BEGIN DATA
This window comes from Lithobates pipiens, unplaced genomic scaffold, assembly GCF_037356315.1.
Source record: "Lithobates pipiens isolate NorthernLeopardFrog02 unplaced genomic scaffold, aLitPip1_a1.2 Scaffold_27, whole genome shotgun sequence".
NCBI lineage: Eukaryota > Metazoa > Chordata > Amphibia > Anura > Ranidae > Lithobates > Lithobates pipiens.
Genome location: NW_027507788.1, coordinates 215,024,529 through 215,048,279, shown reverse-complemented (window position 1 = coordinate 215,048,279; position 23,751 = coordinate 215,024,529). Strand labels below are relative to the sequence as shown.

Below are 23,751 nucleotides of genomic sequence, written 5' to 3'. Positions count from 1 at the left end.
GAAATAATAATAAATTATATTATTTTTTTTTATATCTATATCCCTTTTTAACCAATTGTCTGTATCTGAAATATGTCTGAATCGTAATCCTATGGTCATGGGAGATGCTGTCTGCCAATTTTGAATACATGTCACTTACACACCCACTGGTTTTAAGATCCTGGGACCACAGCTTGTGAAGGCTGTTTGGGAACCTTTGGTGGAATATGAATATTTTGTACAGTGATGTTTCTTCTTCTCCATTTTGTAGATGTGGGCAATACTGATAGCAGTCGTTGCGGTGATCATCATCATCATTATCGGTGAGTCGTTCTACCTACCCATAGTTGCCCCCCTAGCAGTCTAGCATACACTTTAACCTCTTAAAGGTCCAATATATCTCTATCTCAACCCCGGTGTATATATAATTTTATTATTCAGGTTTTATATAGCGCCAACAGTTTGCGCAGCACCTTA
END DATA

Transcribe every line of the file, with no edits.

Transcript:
This window comes from Lithobates pipiens, unplaced genomic scaffold, assembly GCF_037356315.1.
Source record: "Lithobates pipiens isolate NorthernLeopardFrog02 unplaced genomic scaffold, aLitPip1_a1.2 Scaffold_27, whole genome shotgun sequence".
NCBI lineage: Eukaryota > Metazoa > Chordata > Amphibia > Anura > Ranidae > Lithobates > Lithobates pipiens.
Genome location: NW_027507788.1, coordinates 215,024,529 through 215,048,279, shown reverse-complemented (window position 1 = coordinate 215,048,279; position 23,751 = coordinate 215,024,529). Strand labels below are relative to the sequence as shown.

Below are 23,751 nucleotides of genomic sequence, written 5' to 3'. Positions count from 1 at the left end.
GAAATAATAATAAATTATATTATTTTTTTTTATATCTATATCCCTTTTTAACCAATTGTCTGTATCTGAAATATGTCTGAATCGTAATCCTATGGTCATGGGAGATGCTGTCTGCCAATTTTGAATACATGTCACTTACACACCCACTGGTTTTAAGATCCTGGGACCACAGCTTGTGAAGGCTGTTTGGGAACCTTTGGTGGAATATGAATATTTTGTACAGTGATGTTTCTTCTTCTCCATTTTGTAGATGTGGGCAATACTGATAGCAGTCGTTGCGGTGATCATCATCATCATTATCGGTGAGTCGTTCTACCTACCCATAGTTGCCCCCCTAGCAGTCTAGCATACACTTTAACCTCTTAAAGGTCCAATATATCTCTATCTCAACCCCGGTGTATATATAATTTTATTATTCAGGTTTTATATAGCGCCAACAGTTTGCGCAGCACCTTA